Mrs. Tahirih Matthee, a member of the Council of the Baháí's of the Western Africa, spoke of the challenges of the Baháí in Africa, one of which is religious intolerance. In asking the United States for help, she requested that we help to educate ourselves and others, correctly, in order to become more tolerant of and helpful toward one another. Matthee expressed sorrow and anger regarding how some countries place others at a subordinate level in order to take the position of power. She articulated her feelings as best as she could: “We were all created from the same substance and to the same substance we will return, so why would one want to dominate the other?”

Next, Sheikh Kafumba F. Konneh, the chairperson for the National Muslim Council of Liberia, expressed his mission. He suggested to the United States representatives that he would like to see the formation of an international peace keeping force. Konneh made two main requests: one, that he would like support from the United States because the U.S. has a moral obligation to make sure democracy is not only going to sustain in Liberia but is going to spread all over Africa; and two, that Liberia needs more means to facilitate democracy and peace in order to address human rights. He made a wise statement to sum up his thoughts: “when all people come together void of opinions and emotions, they can reach a destiny”.

The last speaker on the panel was a delegate from the AACC and a representative for Kenya named Agnes Abuom. She spoke of the Great Lakes region including Sudan, Somalia, Burundi, the Democratic Republic of Congo, and Uganda and the challenges each nation is currently faced with. Abuom spoke of the help that faith-based communities thankfully provide such as providing shelters for many displaced people nationwide. She emphasized solidarity among not only the African people but worldwide as well. Abuom asked that the U.S. offer assistance with the following: that the U.S. provides support in a peace process in Uganda, that the U.S. government helps with peace building in Sudan, that we advocate for the strengthening of the Somalian government, that we ensure a peaceful transition in the Great Lakes region including in the Democratic Republic of Congo, and that we provide support for Burundi disarmament.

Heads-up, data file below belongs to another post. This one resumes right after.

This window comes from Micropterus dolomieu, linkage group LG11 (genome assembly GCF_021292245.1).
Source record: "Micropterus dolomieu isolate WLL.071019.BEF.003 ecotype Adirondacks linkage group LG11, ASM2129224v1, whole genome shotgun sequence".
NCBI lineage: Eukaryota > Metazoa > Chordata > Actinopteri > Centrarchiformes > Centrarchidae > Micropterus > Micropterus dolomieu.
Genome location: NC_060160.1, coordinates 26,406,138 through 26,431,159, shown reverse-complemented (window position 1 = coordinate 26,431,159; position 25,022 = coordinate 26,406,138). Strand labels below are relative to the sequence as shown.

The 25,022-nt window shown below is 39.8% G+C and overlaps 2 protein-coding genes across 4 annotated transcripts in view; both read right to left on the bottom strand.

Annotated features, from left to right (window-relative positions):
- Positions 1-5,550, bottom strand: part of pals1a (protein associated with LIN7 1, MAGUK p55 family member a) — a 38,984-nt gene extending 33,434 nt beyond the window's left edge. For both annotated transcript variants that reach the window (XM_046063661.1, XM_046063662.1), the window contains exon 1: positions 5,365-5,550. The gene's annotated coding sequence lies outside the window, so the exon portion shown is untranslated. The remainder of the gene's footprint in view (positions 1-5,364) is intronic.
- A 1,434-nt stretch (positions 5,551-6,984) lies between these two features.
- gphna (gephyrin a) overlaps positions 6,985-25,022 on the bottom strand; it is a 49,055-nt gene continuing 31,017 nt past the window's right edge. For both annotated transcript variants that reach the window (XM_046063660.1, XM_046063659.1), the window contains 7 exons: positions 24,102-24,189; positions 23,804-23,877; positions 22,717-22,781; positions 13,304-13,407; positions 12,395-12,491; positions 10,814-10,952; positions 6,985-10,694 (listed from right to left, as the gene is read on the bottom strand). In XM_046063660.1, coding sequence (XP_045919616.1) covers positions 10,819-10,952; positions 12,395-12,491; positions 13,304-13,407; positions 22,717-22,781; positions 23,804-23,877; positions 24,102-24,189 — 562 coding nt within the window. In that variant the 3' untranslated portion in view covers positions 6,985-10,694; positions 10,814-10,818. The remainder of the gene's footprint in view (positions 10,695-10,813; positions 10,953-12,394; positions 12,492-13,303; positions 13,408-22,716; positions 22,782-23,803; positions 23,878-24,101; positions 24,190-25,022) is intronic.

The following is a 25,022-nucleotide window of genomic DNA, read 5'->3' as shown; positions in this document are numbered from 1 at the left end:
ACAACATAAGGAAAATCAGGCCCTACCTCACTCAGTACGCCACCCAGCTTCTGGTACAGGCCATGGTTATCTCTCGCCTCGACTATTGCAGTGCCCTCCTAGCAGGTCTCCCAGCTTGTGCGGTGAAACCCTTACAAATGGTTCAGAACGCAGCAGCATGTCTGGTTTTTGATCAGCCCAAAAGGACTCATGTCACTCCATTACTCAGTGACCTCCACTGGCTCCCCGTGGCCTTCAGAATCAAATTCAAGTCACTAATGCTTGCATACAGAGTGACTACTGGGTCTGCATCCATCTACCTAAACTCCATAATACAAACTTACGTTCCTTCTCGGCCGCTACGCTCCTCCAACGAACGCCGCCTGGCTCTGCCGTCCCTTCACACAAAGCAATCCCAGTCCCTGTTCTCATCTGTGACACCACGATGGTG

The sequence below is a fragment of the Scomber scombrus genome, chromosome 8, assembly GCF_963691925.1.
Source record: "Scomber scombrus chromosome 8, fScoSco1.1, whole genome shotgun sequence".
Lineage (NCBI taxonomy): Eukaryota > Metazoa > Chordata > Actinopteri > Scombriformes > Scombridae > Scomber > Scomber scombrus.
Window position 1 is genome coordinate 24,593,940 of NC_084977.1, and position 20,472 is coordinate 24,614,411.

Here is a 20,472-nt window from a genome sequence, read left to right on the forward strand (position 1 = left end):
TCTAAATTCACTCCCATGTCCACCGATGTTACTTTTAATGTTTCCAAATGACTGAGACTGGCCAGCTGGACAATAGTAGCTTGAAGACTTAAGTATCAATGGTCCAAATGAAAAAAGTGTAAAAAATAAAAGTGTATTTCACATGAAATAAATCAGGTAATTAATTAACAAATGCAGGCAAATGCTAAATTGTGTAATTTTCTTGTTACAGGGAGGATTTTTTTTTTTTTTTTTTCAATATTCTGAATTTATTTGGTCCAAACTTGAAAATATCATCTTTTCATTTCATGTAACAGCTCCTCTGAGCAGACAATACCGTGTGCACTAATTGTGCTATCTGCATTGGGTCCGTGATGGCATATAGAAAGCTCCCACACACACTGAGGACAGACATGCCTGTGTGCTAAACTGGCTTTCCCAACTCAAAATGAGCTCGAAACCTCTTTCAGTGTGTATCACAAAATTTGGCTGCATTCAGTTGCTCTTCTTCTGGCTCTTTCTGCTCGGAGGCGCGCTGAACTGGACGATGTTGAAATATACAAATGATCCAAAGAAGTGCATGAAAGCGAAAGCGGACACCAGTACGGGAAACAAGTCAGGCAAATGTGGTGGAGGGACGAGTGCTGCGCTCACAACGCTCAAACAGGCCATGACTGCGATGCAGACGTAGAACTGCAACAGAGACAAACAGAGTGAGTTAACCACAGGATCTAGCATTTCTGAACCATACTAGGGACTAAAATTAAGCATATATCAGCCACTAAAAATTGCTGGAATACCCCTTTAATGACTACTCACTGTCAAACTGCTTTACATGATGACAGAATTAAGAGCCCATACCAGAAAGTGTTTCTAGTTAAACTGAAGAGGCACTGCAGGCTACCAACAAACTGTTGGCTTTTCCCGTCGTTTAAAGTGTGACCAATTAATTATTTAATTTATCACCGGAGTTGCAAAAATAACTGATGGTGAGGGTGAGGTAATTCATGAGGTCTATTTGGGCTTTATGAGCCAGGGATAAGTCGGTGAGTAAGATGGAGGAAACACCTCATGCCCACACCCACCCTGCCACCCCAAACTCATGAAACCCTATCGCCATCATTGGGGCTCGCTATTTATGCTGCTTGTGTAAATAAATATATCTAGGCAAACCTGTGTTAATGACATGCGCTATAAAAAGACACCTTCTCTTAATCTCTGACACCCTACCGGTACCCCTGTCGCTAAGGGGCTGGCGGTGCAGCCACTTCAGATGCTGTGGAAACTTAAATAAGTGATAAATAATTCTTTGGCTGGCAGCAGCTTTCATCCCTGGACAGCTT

His Holiness, the Patriarch of Ethiopa, Abune Paulos, was also graciously welcomed and recognized. He was asked to say a few words and he agreed to conclude the briefing. The problem today, he asserted, is a divided spirit. Africa is a place of all problems, he explained, Africa is poverty, Africa is a lack of access to modern technology and communication, Africa is an absence of democracy, Africa is HIV, AIDS, and Malaria, and surely Africa is war and political instability. “You are to listen to us” he declared, “because we live in the problem”. So when the two U.S. representatives, six African panelists, and entire audience gave His Holiness their attention, he concluded, “We should walk together as members of a single planet. We should use the mandate God has given us”.